On the topic of electronics shopping (or shopping in general), know the pricing, model numbers and specifications of the equivalent here. You may not save a lot. Nikon cameras use the same model numbers here vs there, but canon were all different. I bought a nikon slr but because nikon here doesn't honor warranty on a body sold outside north america, I had to get a significant discount to make me bite on buying. I had a price list I was constantly checking while just poking around stores. My d5600 with 2 lenses was 1200$ here, 1000 on black friday. I paid 750 after exchange. I just happened on a sale at one chain store, tax free and there was another 5% incentive for using a credit card, combined with my brim mc with 0% FT, it was a steal. The rest of the nikon line didn't have as big a discount that would make up for a lack of warranty. I believe canon also doesn't honor warranty on grey market imports as well. You'd best look up policies before you go if you have big ticket shopping in mind.

Also if you are going to a smaller city like hiroshima or nagoya and you see a deal at a chain store, it MAY be more expensive once you get to tokyo. don't think just because you are shopping in akihabara that you will get a deal. I bought my camera at yamada denki labi, it's a nationwide chain. I waffled and did not buy it in hiroshima, it would have been almost 50$ cheaper there than in tokyo where I did end up buying it. That's the difference in rent cost for the store. Every chain store in every city have has healthy tourist traffic will have at least 1 store that offers tax free shopping. As an experiment I took the train 45 minutes east out into chiba, same camera, same akihabara price, no tax free.

Don't forget your tax exemption for import is only 800$ You may not get asked exactly what you're bringing in or you can lie... but be prepared to pay the appropriate taxes when you come back. And keep your receipts.... if you don't have them, good luck claiming the sale price if you got a huge discount.
makes sense. im not planning on any electronics shopping, and i still have my old 5D3 with a bunch of L lenses, so im good there for another decade or so. I spent maybe $12000 on everything back when it came out, so im not buying any new camera stuff for a good chunk of time since i budgeted that money at $1000/year in terms of use. I'm only 6 to 7 years in at this point, out of 12. Also cant say I "need" something better. If anything i might sell my 70-200mm LII because i rarely if ever use it. Claw back some savings that way.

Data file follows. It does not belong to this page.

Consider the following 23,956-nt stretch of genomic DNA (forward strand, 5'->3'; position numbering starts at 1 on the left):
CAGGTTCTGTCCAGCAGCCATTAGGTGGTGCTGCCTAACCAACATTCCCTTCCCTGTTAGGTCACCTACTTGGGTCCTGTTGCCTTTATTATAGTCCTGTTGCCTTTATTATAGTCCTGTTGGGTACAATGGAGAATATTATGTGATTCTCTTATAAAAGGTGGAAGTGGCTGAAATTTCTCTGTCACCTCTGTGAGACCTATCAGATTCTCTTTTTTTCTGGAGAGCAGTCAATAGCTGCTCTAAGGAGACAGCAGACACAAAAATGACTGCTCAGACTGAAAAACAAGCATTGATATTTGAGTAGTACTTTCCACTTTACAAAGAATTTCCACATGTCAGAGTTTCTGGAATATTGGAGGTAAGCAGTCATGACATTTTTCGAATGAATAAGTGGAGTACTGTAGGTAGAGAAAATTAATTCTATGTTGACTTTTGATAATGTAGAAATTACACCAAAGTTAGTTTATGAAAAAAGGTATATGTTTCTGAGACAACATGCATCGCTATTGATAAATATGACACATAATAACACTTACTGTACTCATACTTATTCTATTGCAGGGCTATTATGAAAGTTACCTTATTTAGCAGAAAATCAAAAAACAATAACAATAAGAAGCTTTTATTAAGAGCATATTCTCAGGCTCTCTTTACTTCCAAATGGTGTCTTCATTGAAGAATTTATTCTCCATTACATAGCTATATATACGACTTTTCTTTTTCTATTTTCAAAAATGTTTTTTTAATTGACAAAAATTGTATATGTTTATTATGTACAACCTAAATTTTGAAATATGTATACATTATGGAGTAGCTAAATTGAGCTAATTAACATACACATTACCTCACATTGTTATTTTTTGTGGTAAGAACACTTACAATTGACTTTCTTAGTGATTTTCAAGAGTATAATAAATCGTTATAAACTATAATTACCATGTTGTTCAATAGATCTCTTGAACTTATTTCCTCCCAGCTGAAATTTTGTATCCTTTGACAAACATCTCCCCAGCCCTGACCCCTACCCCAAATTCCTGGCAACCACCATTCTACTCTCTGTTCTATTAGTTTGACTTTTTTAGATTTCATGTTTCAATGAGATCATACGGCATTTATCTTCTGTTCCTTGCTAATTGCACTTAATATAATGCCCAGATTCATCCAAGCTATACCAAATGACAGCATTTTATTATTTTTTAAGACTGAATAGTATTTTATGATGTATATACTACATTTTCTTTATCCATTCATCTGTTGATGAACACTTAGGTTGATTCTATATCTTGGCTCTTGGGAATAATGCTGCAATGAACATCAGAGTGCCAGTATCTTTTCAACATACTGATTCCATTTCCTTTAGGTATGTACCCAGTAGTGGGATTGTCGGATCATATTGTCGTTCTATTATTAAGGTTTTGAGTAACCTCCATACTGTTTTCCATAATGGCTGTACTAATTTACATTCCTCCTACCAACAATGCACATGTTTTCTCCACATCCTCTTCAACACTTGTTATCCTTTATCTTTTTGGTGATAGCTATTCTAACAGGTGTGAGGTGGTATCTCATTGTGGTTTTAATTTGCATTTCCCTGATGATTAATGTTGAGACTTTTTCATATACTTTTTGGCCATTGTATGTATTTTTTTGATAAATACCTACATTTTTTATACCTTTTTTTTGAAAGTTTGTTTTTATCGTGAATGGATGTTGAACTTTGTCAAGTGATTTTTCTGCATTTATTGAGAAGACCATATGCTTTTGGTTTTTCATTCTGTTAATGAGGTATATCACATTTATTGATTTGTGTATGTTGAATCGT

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Oct 3, 2011
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the camera was my personal example for some context, some guys might look at buying a laptop or whatever else, those are the 2 things that come to mind though. I also didn't go with the intent of buying the camera, it just sort of evolved as an idea over the trip from hongkong and taipei first.
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I must have been out of shooting for a long time now.

5D3 is considered old Face With Tears Of Joy
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Dec 3, 2018
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Global, man
lurkknight wrote:
Dec 6th, 2018 11:26 am
fortunes have been won and lost predicting the exact full bloom over the years.

Full bloom lasts for a couple days before the pedals start falling off. Depending on the depth and cold of the winter, they can start peeking out 2nd week of march and as late as april... There literally is a 4 week window in which full bloom COULD happen. Last starting from the 3rd week of march into the 2nd week of april is probably the safest bet, if you are going for any length of time and traveling around the country, then you have a good chance of seeing full or near full bloom somewhere. If you are doing just 1 city, you're less likely to guess right.

Both trips I went last 2 weeks of march. First trip was full bloom in osaka right as we arrived, 2nd trip it was full bloom in himeji and osaka, and it had already happened in tokyo before we even arrived in japan. All the trees were starting to get their leaves or just finishing getting their leaves by the time we were leaving. Best to pick a time and hope. See what you see, but don't stress out about not seeing the big show. If you're early at least you get to see the plum blossoms which are nice but not as spectacular or as ubiquitously placed as the sakura trees.